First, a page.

Palavras-chave:  Amazônia legal; vigilância em saúde; qualidade da água e vulnerabilidade


Water is one of the greatest concerns on the planet regarding its preponderant uses, preservation, and as a resource for all of mankind in terms of adequate quantity and quality of supply for human consumption. Therefore, the General Assembly of the United Nations passed the Resolution 64/292 declaring safe and sanitary water essential for life and the realization of all human rights1.

According to the Pan American Health Organization (PAHO), water and the human health are inseparable2 since the poor quality of drinking water is directly related to diseases and/or waterborne illnesses caused by bacteria, viruses, protozoa and helminthes. Thus, it is necessary to create strategies to guarantee that the use of water does not cause health hazards in the near to long term future.

Brazil has adopted the Guidelines for Drinking-Water Quality, set forth by the World Health Organization3, which provides quality parameters standards (radiological, physical, chemical and microbiological).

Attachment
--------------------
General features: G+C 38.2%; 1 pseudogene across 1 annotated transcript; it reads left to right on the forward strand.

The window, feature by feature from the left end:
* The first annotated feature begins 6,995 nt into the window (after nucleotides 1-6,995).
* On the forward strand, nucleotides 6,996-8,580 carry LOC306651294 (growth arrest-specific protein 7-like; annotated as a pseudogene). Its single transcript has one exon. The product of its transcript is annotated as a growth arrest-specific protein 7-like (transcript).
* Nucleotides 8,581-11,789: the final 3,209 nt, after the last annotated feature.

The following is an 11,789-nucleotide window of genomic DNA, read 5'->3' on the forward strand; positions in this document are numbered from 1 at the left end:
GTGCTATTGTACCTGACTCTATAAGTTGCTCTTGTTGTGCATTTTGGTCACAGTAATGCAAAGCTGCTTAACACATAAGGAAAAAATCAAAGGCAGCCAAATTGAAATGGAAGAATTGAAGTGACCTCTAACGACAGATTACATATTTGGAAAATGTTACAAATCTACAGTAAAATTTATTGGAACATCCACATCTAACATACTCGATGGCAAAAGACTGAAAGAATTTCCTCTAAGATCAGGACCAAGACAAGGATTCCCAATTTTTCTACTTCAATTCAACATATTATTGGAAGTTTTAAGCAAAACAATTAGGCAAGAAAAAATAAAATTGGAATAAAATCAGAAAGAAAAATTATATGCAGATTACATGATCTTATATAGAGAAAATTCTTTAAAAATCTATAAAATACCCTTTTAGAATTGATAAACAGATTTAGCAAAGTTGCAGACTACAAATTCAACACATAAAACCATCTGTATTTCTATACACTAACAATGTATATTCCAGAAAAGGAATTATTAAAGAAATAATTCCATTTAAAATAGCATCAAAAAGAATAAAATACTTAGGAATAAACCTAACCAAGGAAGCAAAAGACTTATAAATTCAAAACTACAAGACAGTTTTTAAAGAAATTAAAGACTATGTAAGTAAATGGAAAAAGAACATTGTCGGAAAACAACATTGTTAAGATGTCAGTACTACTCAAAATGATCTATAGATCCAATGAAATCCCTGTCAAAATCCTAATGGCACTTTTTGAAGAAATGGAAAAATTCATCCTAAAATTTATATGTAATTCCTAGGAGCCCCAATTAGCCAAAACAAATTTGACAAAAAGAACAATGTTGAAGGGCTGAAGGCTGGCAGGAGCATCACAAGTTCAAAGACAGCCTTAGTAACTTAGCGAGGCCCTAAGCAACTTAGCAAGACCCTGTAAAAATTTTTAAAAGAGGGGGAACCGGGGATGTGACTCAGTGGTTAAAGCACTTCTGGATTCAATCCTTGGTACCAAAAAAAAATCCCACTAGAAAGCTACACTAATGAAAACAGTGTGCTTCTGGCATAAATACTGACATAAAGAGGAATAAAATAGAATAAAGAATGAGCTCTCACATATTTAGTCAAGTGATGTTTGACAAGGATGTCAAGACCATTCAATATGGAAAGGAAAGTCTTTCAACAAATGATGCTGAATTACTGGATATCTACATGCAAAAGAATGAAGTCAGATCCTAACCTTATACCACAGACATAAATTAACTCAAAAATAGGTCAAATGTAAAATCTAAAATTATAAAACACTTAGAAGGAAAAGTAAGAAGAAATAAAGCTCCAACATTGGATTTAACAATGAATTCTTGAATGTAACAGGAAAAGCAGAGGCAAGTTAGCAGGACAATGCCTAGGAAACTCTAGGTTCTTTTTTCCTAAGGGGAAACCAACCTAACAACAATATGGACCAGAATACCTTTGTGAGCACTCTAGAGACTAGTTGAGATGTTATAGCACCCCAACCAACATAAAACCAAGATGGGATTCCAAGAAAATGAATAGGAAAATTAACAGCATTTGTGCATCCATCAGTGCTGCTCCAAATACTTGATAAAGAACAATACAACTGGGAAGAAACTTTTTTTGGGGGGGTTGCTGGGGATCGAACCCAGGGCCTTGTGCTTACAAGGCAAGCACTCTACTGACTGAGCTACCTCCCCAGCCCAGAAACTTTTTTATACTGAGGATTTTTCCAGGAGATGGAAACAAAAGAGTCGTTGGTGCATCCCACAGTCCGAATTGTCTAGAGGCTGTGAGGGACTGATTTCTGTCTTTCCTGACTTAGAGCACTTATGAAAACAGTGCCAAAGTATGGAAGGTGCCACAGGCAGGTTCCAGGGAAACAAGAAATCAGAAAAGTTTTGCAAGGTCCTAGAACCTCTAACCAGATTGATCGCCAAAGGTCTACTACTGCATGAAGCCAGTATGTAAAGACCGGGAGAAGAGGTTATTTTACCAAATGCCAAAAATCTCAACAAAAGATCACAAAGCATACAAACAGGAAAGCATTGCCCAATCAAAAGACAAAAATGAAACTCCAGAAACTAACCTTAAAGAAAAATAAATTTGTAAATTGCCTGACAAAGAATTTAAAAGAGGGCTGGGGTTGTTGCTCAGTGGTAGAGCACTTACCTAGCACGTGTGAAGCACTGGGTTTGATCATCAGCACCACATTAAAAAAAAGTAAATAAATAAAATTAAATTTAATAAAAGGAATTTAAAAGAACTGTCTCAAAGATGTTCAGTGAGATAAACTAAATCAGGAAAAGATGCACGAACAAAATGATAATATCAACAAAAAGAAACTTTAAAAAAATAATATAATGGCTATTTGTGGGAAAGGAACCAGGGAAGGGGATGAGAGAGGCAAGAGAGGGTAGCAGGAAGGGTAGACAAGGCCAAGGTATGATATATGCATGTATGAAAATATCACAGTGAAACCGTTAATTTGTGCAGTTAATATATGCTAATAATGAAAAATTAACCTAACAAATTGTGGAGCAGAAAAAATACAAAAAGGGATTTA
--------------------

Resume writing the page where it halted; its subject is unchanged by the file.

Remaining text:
VIGIAGUA aims to develop efforts to ensure that Brazilian citizens have access to water in sufficient quantity and quality and compatible with drinking water standards established by the current legislation (Federal Law number 2.914/2011) as an integral part of the waterborne illnesses prevention and the promotion of health as established by SUS4. The term surveillance presupposes frequent and continuous evaluation of several factors in order to identifying potential human health risks and guide intervention and control actions, assuming thus a routine and preventive character5.

Therefore, the drinking water quality surveillance process is presupposed by the performance of actions within three domains: 1) the identification and registration of the sources of water supply 2) the surveillance of the water supply authorities’ performance and 3) the surveillance of the water quality performed by the health sector. It must be emphasized that a municipality is considered deployed by VIGIAGUA when it concomitantly performs actions under these three domains (Registration, Control and Surveillance).

  • According to GM/MS Federal Law no. 2914/2011, the sources of water are classified as follows4: